Reagan’s PR campaign on the federal education reforms
illustrates vividly how the Reagan administration ran it’s domestic propaganda
operations. Keep in mind that other issues were given similar treatment, education
being only one of many.
During the administration’s first term, polls showed 2 out
of 3 people disapproved of the federal education reforms. It was decided that this
belief had to be corrected, and a massive public relations offensive was started.
Reagan would make statements about excellence in education, and improving
classroom discipline. The only policy that was executed during the campaign was
to give ‘merit pay’ to a small number of teachers.
Central to the strategy was repetition. Reagan went across the country visiting
schools giving the same speech at each one. All of these visits were covered on
Repetition was necessary because in a modern electronic society, the messages that actually pierce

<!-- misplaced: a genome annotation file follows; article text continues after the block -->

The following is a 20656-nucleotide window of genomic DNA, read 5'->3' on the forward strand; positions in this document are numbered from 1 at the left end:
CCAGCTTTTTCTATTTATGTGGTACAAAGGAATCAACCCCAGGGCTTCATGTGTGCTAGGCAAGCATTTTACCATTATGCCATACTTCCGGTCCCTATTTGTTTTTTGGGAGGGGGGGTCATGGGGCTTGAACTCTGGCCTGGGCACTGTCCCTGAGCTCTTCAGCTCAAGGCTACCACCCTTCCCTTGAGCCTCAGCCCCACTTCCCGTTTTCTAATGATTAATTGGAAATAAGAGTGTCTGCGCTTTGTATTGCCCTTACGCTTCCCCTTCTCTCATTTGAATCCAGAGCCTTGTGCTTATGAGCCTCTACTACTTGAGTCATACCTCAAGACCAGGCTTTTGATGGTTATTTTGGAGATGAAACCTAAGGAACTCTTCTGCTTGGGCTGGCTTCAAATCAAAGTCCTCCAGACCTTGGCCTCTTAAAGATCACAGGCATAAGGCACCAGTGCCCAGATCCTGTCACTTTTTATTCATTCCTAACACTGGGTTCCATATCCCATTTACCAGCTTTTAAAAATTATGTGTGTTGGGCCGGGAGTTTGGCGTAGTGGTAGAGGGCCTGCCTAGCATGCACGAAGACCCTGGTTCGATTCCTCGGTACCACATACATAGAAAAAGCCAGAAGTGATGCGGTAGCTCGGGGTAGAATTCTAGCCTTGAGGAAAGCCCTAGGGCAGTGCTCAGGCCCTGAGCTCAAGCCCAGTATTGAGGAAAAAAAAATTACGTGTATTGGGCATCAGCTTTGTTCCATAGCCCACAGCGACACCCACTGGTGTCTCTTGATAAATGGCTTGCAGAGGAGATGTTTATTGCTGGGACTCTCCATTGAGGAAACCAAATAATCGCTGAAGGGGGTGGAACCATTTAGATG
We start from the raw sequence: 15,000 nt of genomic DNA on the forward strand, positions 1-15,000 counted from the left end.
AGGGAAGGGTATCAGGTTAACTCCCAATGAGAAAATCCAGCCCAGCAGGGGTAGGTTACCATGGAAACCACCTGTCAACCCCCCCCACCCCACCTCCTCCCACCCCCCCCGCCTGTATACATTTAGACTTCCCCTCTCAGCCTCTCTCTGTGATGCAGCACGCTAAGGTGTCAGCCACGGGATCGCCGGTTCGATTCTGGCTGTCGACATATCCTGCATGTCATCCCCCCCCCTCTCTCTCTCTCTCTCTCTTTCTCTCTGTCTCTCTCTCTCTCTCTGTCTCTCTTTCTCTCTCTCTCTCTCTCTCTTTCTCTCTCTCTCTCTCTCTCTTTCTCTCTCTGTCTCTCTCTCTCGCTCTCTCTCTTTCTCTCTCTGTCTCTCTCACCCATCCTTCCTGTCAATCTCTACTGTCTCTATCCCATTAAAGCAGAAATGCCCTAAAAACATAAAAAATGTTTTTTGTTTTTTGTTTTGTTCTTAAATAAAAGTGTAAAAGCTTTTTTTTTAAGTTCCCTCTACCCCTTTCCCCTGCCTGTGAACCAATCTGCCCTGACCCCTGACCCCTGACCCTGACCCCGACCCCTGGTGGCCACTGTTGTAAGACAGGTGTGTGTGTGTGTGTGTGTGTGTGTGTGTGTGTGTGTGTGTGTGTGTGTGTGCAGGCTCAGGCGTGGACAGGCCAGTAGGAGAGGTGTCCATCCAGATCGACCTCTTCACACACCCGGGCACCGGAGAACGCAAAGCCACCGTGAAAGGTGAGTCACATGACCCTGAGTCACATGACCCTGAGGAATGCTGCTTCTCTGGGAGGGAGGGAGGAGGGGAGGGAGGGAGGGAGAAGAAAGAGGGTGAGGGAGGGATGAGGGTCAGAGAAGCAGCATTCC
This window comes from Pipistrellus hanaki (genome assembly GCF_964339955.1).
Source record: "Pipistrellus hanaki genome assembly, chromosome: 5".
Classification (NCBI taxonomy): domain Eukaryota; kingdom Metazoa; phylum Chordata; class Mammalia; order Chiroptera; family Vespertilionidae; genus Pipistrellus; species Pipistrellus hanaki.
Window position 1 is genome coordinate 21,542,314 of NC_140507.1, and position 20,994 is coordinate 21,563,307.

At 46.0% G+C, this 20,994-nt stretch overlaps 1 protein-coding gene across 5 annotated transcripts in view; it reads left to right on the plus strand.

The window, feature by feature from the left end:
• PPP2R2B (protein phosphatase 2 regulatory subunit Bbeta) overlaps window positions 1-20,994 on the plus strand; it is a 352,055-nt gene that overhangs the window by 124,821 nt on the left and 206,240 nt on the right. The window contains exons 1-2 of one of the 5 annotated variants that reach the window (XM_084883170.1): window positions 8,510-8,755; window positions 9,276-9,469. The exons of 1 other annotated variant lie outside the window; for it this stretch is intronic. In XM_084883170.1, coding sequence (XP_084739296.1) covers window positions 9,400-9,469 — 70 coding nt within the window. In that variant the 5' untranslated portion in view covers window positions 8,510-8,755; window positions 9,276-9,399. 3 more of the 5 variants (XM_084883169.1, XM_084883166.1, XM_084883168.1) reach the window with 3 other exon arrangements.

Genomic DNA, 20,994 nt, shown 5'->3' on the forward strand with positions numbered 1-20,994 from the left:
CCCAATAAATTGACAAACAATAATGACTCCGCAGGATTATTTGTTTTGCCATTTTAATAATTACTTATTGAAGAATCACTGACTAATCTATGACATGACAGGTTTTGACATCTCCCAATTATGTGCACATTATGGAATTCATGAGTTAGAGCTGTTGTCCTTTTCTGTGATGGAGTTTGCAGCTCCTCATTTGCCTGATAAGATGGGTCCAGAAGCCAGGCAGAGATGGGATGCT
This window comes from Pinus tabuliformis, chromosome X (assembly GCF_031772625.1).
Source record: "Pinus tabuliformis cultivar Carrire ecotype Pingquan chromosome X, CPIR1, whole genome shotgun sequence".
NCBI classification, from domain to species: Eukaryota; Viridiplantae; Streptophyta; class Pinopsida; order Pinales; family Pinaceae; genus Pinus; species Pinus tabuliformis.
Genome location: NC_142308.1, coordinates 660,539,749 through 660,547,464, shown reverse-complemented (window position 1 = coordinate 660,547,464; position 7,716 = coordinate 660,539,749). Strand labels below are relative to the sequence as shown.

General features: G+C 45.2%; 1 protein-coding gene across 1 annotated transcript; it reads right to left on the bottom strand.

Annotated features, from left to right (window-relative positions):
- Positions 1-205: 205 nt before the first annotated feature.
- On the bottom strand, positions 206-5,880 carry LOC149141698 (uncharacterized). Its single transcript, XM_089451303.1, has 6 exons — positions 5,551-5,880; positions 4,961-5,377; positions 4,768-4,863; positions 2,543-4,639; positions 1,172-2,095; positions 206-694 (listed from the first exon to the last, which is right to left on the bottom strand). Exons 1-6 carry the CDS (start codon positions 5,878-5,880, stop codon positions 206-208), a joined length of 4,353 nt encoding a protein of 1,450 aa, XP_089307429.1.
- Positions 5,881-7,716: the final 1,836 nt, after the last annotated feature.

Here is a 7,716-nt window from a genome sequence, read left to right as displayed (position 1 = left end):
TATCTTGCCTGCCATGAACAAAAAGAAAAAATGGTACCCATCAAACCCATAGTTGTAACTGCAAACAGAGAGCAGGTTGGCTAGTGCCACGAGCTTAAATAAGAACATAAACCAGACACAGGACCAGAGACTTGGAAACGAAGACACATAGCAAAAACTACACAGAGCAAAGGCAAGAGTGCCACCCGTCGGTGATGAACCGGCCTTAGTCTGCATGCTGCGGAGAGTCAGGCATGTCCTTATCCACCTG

the static and register on people’s consciousness are those which are repeated over and over
Repetition also drowned coverage of any mistakes made. At a press conference
during the education tour, Reagan was asked by Chris Wallace a basic question about
administration’s education policy. Reagan was unable to answer the question, and had
to refer it to his education secretary Terrel Bell, who was seated behind him. Despite
this embarrassing event, press secretary Michael Deaver was positive about the
a pretty negative story, but the total impact was very positive. I mean there he is in a classroom with
a bunch of kids when he gets his picture taken ... The visual, and repetition, over come the kind of
twist that Chris put on it, because you’ve got one bad story and 20 good ones.
By the end of the campaign, the polls had reversed, 2 out of 3 people surveyed
approved of the reforms.
This is from a research project I did a while ago. Node your
Quotes form: Hertsgaard, Mark On Bended Knee: The Press and the Reagan
Presidency. Rarrar, Straus and Giroux, New York, 1989